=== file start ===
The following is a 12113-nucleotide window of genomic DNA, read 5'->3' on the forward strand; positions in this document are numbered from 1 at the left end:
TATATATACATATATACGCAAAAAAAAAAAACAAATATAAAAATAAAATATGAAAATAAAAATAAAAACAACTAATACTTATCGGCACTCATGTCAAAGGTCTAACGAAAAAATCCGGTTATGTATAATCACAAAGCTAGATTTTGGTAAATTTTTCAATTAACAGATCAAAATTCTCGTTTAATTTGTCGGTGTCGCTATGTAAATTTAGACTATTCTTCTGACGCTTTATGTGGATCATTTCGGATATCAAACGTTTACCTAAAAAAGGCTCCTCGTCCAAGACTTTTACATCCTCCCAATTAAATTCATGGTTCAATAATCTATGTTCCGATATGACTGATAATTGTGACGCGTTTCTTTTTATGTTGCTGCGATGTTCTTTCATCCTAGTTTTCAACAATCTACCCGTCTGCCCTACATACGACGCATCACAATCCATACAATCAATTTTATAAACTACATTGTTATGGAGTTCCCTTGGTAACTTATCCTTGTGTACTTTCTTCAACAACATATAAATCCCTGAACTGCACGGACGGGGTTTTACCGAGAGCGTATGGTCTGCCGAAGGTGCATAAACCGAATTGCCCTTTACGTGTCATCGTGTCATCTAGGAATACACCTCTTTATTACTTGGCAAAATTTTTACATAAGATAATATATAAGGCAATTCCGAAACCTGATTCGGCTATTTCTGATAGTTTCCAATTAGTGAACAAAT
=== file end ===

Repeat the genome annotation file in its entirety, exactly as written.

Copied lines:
The following is a 12113-nucleotide window of genomic DNA, read 5'->3' on the forward strand; positions in this document are numbered from 1 at the left end:
TATATATACATATATACGCAAAAAAAAAAAACAAATATAAAAATAAAATATGAAAATAAAAATAAAAACAACTAATACTTATCGGCACTCATGTCAAAGGTCTAACGAAAAAATCCGGTTATGTATAATCACAAAGCTAGATTTTGGTAAATTTTTCAATTAACAGATCAAAATTCTCGTTTAATTTGTCGGTGTCGCTATGTAAATTTAGACTATTCTTCTGACGCTTTATGTGGATCATTTCGGATATCAAACGTTTACCTAAAAAAGGCTCCTCGTCCAAGACTTTTACATCCTCCCAATTAAATTCATGGTTCAATAATCTATGTTCCGATATGACTGATAATTGTGACGCGTTTCTTTTTATGTTGCTGCGATGTTCTTTCATCCTAGTTTTCAACAATCTACCCGTCTGCCCTACATACGACGCATCACAATCCATACAATCAATTTTATAAACTACATTGTTATGGAGTTCCCTTGGTAACTTATCCTTGTGTACTTTCTTCAACAACATATAAATCCCTGAACTGCACGGACGGGGTTTTACCGAGAGCGTATGGTCTGCCGAAGGTGCATAAACCGAATTGCCCTTTACGTGTCATCGTGTCATCTAGGAATACACCTCTTTATTACTTGGCAAAATTTTTACATAAGATAATATATAAGGCAATTCCGAAACCTGATTCGGCTATTTCTGATAGTTTCCAATTAGTGAACAAAT